In “Pieces of April,” April Burns (Holmes, who also starred in “The Gift”) is a New York bohemian living with her struggling boyfriend (Derek Luke, “Antwone Fisher”), and spending the day preparing a Thanksgiving feast for her estranged family. Not having much luck with her oven, April frantically searches for another apartment to cook her meal in, leading to unexpected results. Her family, including mother Joy (Patricia Clarkson) and father Jim (Oliver Platt), are packed in a car on their way to the big city, stopping every so often to deal with Joy’s cancer treatment exhaustion, along with the family’s general apprehension in seeing April again.
“Pieces Of April” embodies the tiresome side of independent filmmaking. Through its digital video camera lens we see a collection of cartoonish characters, a boring New York location, and a sitcomish screenplay that doesn’t have a focal point. “April” is a blessedly short (80 minutes) and simple character piece exploring the degenerative aftermath of a dysfunctional family trying to keep straight faces as they gather for the holiday season. The entire film is split between April’s odyssey to get her turkey cooked, and her family’s long ordeal driving up to April’s New York City apartment.
April’s side of the plot is where most of the success is found in the movie. While writer/director Peter Hedges teeters on that oh so precious “only in New York” vibe to the apartment complex microcosm, he does manage a loving portrayal of the many denizens of the building, and how some refuse April, and others are willing to help her. Comedy is provided by April’s lousy attempts to cook the dinner, working from box-top recipes and her own foggy memory of how a meal like this is prepared. Interspersed between the chunky mashed potatoes and canned cranberries are glimpses of the emotional damage that has been inflicted on April, swelling the film’s anticipation of what’s going to happen when the two sides meet.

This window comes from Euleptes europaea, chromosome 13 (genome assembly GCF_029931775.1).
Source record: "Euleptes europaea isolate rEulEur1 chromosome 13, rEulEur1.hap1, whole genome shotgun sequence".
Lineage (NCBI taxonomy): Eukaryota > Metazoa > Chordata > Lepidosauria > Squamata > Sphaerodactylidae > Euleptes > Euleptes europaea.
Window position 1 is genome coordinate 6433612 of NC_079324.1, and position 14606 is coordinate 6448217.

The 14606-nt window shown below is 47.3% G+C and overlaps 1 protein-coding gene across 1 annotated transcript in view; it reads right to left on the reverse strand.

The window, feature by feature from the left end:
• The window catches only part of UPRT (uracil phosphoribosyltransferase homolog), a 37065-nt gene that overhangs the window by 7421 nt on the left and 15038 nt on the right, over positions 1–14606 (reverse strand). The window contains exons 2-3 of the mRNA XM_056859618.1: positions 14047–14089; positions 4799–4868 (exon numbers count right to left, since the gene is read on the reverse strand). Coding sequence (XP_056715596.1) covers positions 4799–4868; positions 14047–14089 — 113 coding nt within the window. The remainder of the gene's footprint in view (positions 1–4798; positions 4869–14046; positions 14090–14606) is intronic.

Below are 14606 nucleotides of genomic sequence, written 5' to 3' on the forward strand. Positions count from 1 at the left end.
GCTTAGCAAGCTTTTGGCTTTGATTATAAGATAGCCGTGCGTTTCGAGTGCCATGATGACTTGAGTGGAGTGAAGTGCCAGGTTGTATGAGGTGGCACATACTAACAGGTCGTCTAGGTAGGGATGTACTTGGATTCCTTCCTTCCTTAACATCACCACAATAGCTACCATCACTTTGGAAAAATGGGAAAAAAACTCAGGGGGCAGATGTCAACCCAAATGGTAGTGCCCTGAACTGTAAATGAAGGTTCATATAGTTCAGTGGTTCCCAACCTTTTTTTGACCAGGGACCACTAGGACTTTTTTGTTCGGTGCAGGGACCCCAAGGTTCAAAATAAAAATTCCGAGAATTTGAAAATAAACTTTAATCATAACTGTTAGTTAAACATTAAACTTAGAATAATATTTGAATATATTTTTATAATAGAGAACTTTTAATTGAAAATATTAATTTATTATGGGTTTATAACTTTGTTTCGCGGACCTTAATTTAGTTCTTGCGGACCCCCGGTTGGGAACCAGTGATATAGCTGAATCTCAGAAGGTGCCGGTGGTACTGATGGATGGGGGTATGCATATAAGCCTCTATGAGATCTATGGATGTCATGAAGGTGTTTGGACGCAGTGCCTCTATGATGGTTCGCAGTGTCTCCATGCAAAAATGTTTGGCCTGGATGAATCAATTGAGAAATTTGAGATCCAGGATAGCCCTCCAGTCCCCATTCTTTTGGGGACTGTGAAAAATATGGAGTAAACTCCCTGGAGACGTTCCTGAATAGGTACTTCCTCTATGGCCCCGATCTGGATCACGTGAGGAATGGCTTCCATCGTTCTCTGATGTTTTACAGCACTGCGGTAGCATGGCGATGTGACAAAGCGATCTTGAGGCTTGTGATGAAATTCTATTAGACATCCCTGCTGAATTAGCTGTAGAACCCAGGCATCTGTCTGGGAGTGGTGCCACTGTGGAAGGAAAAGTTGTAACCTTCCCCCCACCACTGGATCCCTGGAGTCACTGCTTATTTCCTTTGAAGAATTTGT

The other half of the film is trapped in a car with the Burns clan, and it’s a pretty awkward journey. If a car ride with a dysfunctional family seems familiar to you, that’s because “April” comes uncomfortably close to Greg Mottola’s “The Daytrippers,” which was essentially the same concept – without the turkey and the stuffing. Whereas “Daytrippers” was a funny and a moving experience, “April” is a misfire, playing around with wildly diverging dramatic tones that never come together. There’s nothing wrong with trying to merge pathos with comedy, but Hedges can never find an equal weight in either side, resulting in an clumsy treatment of Joy’s attitude about her cancer, and a deeply tedious, sitcom-like appearance to the Burns’ travels.
The film’s main theme is the sense of obligation on both parties’ behalf when it comes to this dinner. Hedges doesn’t suitably pay this off, choosing subtle imagery over a true closure to the film. The ending is the very definition of the phrase, “a picture is worth a thousand words.” I would’ve liked those thousand words placed back into the film.Rating: D+